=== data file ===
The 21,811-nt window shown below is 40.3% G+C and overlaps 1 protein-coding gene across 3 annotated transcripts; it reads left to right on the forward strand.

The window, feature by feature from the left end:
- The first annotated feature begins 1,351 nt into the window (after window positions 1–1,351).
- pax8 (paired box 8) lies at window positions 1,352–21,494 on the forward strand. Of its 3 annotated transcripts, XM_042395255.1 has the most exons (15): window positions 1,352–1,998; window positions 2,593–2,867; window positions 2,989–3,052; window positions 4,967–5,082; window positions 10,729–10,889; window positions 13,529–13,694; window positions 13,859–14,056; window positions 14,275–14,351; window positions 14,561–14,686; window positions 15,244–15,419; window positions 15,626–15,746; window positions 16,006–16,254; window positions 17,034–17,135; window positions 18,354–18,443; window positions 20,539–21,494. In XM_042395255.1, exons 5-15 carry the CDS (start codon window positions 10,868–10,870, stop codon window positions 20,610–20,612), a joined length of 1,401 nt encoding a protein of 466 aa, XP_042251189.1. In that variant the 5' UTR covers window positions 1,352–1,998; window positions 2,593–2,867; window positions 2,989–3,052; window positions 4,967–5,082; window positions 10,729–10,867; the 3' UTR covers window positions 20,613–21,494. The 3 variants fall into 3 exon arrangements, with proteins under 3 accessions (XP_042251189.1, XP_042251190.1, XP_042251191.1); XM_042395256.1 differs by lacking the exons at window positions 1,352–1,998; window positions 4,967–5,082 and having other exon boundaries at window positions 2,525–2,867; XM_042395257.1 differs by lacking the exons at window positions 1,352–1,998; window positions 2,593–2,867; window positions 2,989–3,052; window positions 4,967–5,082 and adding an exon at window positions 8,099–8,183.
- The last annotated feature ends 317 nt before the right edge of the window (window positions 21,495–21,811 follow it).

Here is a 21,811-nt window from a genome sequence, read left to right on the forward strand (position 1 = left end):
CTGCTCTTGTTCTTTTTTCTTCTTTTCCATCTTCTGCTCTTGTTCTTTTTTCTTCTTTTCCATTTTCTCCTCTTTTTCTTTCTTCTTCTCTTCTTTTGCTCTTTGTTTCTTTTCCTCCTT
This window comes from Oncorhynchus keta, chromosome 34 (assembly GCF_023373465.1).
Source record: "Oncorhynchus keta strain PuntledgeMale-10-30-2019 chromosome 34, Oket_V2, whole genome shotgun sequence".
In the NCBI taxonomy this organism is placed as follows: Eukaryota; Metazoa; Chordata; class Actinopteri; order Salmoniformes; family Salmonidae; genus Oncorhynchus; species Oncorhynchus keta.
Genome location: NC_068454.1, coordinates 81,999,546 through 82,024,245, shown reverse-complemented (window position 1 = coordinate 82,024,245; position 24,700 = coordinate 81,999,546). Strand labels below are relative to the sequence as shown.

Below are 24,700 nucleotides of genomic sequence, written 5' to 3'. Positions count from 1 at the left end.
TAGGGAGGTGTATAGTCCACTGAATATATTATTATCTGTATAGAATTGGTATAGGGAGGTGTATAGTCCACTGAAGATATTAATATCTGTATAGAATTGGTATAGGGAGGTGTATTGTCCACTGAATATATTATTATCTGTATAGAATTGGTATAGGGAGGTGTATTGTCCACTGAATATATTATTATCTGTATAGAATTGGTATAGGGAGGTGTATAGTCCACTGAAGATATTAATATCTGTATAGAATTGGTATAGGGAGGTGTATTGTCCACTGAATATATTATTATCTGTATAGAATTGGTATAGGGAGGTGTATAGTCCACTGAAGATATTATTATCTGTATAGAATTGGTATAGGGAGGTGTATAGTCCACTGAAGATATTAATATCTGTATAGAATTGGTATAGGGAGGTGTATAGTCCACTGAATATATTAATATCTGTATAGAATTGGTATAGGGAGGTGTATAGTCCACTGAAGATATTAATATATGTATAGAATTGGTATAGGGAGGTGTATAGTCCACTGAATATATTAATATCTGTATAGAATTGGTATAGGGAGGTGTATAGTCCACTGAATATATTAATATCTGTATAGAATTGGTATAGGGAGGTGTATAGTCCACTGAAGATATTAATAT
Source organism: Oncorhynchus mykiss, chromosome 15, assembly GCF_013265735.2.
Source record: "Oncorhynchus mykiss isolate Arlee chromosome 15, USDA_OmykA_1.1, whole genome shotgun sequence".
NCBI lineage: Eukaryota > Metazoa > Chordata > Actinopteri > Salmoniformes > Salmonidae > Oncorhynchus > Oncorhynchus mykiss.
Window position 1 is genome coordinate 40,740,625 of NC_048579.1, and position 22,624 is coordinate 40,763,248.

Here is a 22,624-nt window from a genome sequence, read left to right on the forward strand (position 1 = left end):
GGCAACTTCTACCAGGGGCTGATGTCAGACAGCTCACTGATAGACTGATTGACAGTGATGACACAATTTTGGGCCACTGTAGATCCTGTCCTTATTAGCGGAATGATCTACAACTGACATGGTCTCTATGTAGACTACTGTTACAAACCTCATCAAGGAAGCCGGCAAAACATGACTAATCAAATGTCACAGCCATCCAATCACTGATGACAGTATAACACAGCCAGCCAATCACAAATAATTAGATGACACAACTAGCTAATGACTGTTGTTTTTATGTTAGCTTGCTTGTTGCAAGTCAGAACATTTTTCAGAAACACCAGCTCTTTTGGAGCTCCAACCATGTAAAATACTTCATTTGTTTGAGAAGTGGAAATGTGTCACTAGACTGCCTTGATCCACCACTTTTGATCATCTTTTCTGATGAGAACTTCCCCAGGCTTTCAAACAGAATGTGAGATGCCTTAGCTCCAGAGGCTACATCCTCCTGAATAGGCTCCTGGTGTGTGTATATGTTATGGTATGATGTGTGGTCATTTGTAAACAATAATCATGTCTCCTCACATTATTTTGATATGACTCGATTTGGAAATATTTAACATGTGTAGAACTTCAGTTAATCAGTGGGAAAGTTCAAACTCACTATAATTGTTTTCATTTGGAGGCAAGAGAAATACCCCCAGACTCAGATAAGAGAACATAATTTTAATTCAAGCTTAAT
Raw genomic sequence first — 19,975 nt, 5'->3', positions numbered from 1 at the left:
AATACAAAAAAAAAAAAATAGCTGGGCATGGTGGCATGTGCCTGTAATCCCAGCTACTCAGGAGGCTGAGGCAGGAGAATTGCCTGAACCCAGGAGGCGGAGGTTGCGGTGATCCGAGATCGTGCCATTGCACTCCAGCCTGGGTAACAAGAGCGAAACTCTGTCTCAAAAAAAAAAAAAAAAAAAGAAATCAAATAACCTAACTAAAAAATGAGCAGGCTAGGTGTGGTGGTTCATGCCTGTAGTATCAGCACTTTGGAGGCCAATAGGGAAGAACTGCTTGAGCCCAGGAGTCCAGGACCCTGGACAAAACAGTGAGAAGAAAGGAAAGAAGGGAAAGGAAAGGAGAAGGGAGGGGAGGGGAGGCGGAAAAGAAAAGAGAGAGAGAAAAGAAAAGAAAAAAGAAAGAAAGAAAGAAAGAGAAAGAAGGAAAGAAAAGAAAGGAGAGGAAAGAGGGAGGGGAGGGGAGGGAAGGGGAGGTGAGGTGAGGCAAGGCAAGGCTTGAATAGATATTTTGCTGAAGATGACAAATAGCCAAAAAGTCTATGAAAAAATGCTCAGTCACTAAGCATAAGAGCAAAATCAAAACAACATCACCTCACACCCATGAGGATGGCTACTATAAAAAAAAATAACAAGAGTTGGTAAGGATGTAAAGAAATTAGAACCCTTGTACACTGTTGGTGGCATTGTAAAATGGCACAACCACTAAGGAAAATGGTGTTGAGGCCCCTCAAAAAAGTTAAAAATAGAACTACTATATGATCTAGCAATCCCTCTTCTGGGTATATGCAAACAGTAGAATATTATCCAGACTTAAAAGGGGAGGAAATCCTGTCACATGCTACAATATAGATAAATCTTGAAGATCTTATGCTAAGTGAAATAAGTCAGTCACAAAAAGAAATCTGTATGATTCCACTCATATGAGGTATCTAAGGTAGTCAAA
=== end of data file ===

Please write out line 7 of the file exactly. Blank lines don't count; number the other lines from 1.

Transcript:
CTGCTCTTGTTCTTTTTTCTTCTTTTCCATCTTCTGCTCTTGTTCTTTTTTCTTCTTTTCCATTTTCTCCTCTTTTTCTTTCTTCTTCTCTTCTTTTGCTCTTTGTTTCTTTTCCTCCTT